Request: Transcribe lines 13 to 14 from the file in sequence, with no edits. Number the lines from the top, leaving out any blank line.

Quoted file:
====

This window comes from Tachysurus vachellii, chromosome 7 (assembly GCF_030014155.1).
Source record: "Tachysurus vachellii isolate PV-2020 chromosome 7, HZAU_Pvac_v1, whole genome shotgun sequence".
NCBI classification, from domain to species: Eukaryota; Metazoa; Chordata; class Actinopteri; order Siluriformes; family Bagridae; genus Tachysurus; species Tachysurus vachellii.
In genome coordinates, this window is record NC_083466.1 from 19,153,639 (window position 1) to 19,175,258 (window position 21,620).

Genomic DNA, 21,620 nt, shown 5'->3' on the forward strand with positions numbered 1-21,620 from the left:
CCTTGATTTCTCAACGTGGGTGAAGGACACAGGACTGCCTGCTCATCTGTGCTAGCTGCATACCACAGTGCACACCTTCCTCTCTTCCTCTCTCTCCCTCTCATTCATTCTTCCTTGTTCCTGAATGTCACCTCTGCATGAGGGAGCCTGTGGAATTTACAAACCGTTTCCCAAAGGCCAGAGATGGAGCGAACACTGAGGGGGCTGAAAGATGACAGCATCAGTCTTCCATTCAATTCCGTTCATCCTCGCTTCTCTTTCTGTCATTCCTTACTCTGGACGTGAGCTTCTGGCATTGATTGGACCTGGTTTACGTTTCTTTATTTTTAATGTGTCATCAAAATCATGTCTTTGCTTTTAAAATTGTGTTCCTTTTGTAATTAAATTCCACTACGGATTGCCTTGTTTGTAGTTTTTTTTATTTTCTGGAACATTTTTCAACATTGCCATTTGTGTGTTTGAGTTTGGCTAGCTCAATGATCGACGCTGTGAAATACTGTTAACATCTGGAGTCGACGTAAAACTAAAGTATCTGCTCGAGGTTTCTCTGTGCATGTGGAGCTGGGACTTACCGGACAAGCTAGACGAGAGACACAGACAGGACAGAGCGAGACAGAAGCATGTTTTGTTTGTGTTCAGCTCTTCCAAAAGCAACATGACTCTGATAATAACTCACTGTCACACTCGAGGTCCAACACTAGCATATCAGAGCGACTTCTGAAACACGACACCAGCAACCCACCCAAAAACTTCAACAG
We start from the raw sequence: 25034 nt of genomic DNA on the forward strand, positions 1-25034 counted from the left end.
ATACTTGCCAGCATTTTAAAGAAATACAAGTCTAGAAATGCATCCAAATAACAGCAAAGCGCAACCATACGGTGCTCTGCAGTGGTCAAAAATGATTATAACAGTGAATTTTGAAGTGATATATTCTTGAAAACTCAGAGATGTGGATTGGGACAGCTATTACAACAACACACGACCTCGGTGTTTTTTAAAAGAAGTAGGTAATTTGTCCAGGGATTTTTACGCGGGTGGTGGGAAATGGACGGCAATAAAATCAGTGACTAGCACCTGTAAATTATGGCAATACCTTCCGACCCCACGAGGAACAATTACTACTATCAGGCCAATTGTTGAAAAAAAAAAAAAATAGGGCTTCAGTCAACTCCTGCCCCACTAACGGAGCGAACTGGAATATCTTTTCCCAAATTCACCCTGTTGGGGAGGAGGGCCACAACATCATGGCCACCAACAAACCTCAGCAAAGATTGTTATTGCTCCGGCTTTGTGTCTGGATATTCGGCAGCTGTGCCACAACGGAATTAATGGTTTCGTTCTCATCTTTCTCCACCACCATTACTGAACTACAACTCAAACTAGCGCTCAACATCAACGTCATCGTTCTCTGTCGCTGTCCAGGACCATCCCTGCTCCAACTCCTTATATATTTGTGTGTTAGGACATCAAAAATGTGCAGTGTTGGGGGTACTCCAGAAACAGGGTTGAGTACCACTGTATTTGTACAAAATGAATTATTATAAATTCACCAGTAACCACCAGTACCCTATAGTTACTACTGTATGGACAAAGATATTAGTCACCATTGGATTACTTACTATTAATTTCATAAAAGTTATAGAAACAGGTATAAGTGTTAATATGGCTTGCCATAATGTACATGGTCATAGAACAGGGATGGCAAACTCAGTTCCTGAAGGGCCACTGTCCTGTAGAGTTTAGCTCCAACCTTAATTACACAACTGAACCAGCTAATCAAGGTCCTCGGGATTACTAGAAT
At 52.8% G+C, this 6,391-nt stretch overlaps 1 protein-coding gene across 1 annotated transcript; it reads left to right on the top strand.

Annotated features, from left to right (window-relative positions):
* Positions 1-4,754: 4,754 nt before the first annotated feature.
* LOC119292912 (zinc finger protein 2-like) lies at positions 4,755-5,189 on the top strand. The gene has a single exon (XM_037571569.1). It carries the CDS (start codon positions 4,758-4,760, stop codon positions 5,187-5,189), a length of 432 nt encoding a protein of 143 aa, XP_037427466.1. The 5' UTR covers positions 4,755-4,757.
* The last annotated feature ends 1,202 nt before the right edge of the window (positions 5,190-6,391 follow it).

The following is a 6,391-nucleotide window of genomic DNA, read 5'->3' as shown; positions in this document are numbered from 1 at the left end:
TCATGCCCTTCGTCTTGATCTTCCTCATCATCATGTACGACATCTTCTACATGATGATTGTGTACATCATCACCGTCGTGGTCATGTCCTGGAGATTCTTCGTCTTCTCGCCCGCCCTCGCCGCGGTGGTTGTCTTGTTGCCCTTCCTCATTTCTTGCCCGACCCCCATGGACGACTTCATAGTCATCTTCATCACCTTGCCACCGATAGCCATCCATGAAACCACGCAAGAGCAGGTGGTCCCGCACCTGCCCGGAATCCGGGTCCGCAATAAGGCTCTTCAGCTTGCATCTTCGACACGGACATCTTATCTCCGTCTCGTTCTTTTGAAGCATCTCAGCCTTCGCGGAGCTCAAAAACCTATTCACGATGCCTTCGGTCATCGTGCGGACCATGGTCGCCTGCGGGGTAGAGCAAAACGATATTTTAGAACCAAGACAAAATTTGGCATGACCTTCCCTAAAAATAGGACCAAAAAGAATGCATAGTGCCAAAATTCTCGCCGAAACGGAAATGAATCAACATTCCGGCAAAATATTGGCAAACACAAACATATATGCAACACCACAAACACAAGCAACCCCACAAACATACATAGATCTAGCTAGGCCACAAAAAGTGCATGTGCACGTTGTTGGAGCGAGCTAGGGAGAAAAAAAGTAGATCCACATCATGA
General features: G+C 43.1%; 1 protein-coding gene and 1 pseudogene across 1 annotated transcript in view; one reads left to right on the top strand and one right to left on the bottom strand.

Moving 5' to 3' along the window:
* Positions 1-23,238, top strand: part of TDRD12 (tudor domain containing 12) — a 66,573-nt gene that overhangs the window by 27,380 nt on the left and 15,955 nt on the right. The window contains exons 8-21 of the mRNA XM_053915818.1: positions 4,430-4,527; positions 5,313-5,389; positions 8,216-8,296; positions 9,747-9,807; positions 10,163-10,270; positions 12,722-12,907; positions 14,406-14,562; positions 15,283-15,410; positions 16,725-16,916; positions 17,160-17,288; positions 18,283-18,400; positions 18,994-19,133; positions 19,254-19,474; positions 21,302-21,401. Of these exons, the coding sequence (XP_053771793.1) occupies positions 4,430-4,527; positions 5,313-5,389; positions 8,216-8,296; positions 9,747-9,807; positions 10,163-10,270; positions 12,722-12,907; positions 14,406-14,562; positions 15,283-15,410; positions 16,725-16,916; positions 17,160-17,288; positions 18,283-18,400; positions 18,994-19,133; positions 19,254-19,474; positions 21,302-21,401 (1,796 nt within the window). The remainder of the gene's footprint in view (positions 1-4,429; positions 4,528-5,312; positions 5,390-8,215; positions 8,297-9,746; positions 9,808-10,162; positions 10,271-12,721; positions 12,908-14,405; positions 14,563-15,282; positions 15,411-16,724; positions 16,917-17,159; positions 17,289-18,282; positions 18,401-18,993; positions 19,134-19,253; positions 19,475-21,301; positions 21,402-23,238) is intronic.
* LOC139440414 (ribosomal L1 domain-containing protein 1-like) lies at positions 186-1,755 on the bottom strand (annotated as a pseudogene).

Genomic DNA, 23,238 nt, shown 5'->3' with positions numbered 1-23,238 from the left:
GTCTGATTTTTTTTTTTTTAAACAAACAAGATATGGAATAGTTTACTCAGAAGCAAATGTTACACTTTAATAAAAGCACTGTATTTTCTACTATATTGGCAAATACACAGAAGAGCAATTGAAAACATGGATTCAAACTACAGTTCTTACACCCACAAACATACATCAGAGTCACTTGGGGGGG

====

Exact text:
* The last annotated feature ends 1,202 nt before the right edge of the window (positions 5,190-6,391 follow it).

The following is a 6,391-nucleotide window of genomic DNA, read 5'->3' as shown; positions in this document are numbered from 1 at the left end: